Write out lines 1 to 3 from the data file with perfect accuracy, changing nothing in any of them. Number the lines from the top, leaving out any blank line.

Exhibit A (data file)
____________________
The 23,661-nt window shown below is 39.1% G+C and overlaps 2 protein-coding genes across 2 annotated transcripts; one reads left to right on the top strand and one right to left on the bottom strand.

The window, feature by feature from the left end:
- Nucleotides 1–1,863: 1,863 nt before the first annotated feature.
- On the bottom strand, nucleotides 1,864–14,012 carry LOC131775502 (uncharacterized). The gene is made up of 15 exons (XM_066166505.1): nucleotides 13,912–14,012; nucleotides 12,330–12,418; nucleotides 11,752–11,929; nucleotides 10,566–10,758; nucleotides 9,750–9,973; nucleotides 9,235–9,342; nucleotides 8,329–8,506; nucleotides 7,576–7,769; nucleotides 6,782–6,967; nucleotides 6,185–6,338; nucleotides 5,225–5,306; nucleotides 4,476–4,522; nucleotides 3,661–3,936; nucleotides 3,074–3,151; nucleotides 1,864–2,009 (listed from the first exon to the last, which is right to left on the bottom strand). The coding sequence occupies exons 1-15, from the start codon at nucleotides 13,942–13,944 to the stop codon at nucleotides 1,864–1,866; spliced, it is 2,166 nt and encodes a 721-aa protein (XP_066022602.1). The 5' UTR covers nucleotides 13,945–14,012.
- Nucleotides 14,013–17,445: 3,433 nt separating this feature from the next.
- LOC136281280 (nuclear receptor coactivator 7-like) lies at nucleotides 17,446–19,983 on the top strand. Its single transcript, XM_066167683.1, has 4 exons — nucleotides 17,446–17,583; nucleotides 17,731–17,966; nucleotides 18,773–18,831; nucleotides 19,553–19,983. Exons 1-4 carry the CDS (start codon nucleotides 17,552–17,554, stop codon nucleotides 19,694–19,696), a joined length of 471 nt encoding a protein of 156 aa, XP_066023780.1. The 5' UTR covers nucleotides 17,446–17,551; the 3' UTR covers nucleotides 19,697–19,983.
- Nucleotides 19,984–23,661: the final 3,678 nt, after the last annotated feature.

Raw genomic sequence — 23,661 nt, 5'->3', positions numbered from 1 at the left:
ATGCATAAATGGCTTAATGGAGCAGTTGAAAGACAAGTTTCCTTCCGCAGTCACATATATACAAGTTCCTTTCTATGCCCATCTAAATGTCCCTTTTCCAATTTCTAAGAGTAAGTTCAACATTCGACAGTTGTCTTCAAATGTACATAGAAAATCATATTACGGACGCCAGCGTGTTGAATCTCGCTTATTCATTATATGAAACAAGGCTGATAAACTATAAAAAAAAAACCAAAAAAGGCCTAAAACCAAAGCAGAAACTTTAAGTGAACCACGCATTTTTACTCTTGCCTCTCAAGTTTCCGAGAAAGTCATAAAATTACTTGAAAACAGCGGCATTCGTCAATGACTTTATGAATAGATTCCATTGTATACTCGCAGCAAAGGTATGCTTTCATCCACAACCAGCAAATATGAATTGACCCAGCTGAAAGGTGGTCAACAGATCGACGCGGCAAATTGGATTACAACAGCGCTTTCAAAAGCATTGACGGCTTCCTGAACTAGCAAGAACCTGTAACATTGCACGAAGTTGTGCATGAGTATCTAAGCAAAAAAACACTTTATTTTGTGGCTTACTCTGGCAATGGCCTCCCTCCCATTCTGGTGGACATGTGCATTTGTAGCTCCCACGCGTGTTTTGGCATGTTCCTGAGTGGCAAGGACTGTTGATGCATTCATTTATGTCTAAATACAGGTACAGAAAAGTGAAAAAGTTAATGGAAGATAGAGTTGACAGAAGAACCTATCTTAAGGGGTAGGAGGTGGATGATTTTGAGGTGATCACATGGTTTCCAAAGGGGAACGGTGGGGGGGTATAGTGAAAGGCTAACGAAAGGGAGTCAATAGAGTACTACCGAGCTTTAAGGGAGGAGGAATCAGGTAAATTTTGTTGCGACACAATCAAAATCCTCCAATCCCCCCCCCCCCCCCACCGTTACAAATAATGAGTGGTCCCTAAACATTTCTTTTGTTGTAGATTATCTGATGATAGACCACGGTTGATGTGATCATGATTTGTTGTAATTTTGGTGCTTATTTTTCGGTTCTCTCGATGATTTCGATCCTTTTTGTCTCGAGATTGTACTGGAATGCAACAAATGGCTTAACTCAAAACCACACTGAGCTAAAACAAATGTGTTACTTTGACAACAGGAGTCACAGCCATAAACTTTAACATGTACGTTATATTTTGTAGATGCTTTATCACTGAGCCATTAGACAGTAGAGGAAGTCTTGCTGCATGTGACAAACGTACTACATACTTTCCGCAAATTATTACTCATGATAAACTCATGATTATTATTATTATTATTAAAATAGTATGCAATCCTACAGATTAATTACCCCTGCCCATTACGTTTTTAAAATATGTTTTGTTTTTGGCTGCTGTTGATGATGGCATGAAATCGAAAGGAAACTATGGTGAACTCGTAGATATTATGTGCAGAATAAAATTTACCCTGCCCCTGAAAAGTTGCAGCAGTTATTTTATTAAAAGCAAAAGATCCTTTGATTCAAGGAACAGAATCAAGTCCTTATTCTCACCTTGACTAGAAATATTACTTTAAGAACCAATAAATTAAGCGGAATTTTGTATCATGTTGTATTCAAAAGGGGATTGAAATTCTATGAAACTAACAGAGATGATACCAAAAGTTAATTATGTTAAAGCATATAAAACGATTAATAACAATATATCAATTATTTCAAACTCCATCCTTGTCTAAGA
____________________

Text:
The 23,661-nt window shown below is 39.1% G+C and overlaps 2 protein-coding genes across 2 annotated transcripts; one reads left to right on the top strand and one right to left on the bottom strand.

The window, feature by feature from the left end:
- Nucleotides 1–1,863: 1,863 nt before the first annotated feature.